Germany approves AstraZeneca for over-65s, extends gap between doses

BERLIN (Reuters) – Germany’s vaccination authority has approved the use of AstraZeneca’s coronavirus vaccine on the over-65s, the Health Ministry said on Thursday, in a step that should help accelerate the country’s faltering inoculation drive.

FILE PHOTO: A package of the AstraZeneca COVID-19 vaccine is shown in the state of Brandenburg where the first coronavirus vaccinations are given in doctors’ surgeries, in Senftenberg, Germany, March 3, 2021. REUTERS/Hannibal Hanschke/Pool

It added that the Permanent Vaccination Commission had recommended extending to a maximum 12 weeks the period between receiving the first and second doses of the AstraZeneca shot on the back of studies showing a longer gap improved its efficacy.

“This is good news for older people who are waiting for a vaccine. They can now be vaccinated more quickly,” Health Minister Jens Spahn said in a statement. “We will shortly issue a regulation implementing both recommendations.”

People who have recovered from COVID-19 should receive a single dose of the AstraZeneca shot six months after their diagnosis, the Vaccination Commission said in a statement issued via the Robert Koch Institute for infectious diseases.

The ruling follows a similar moves in Spain, France, Italy and Sweden and accounts for the immunity engendered in patients who have recovered from the flu-like disease.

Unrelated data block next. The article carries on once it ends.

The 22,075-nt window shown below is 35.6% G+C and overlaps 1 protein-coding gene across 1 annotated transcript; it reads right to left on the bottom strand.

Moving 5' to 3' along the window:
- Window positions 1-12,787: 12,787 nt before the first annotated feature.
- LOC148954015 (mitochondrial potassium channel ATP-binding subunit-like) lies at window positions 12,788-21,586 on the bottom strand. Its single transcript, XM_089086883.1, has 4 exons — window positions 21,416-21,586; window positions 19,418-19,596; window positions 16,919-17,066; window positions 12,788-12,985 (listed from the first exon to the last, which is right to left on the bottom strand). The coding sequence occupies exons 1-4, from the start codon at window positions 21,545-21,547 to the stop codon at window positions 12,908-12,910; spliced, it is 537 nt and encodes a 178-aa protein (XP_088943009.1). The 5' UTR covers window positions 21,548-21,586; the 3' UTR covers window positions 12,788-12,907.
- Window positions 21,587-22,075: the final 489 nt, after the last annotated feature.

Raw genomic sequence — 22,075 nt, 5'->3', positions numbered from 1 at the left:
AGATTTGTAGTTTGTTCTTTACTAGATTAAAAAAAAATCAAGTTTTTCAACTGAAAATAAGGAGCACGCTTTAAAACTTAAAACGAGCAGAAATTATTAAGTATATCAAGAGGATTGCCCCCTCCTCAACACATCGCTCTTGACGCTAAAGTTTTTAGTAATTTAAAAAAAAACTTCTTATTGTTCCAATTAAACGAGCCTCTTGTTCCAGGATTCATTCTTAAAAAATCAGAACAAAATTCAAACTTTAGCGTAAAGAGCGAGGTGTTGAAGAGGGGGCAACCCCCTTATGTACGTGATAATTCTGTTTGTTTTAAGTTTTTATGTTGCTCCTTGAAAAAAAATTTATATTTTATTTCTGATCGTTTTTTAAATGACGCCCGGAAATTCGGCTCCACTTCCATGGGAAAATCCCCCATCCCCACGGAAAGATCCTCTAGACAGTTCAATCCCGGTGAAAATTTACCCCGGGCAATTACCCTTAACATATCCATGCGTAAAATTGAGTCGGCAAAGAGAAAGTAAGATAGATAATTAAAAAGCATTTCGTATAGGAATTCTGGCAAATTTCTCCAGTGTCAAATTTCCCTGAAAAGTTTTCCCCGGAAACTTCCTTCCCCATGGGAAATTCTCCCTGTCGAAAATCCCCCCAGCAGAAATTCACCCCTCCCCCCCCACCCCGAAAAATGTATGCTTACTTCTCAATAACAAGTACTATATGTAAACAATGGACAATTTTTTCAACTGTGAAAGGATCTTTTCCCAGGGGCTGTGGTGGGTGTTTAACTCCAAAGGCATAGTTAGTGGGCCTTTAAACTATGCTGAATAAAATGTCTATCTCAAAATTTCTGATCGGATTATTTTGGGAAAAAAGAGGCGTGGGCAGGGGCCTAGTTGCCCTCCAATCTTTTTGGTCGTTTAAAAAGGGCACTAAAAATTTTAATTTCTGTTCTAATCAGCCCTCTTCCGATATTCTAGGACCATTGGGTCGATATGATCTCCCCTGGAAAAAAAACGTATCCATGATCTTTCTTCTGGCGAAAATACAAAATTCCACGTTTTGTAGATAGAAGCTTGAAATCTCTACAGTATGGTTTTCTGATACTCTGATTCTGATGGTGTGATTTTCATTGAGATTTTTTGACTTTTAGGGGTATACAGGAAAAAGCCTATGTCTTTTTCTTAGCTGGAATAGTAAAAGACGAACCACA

Germany declined initially to authorise AstraZeneca’s vaccine for those aged above 65, saying there was a lack of evidence from clinical trials confirming its effectiveness.

PUBLIC SCEPTICISM

That decision contributed to public scepticism over whether the AstraZeneca shot was as effective as alternatives. News reports of strong side-effects among front-line workers also slowed takeup, causing doses to go unused.

AstraZeneca has delivered 2.1 million doses of its vaccine to Germany but only 630,000 have been used so far, according to the latest figures from the Health Ministry and the Robert Koch Institute for infectious diseases.

In total, just 5.5% of people have received a first vaccine dose in Germany – behind countries like Israel, Britain and the United States that have made faster progress.

Growing data showing the AstraZeneca shot’s efficacy among the elderly in Britain led to the change of heart in Berlin, while France also eased a ban this week on giving the shot to people over the age of 65.

The German decision was in line with recommendations by the European Union’s health regulator that the second shot of AstraZeneca’s vaccine be administered between four and 12 weeks after the first.

There was no mention in the health ministry statement of the other main vaccine being used in Germany, made by U.S. drugmaker Pfizer and its German partner BioNTech.

Spahn had called for the gap between administering the two Pfizer shots to be extended to six weeks to stretch supply.

The current recommendation from the European Union’s health regulator is for the Pfizer vaccine to be administered at three-week intervals, in line with the company’s own guidance.

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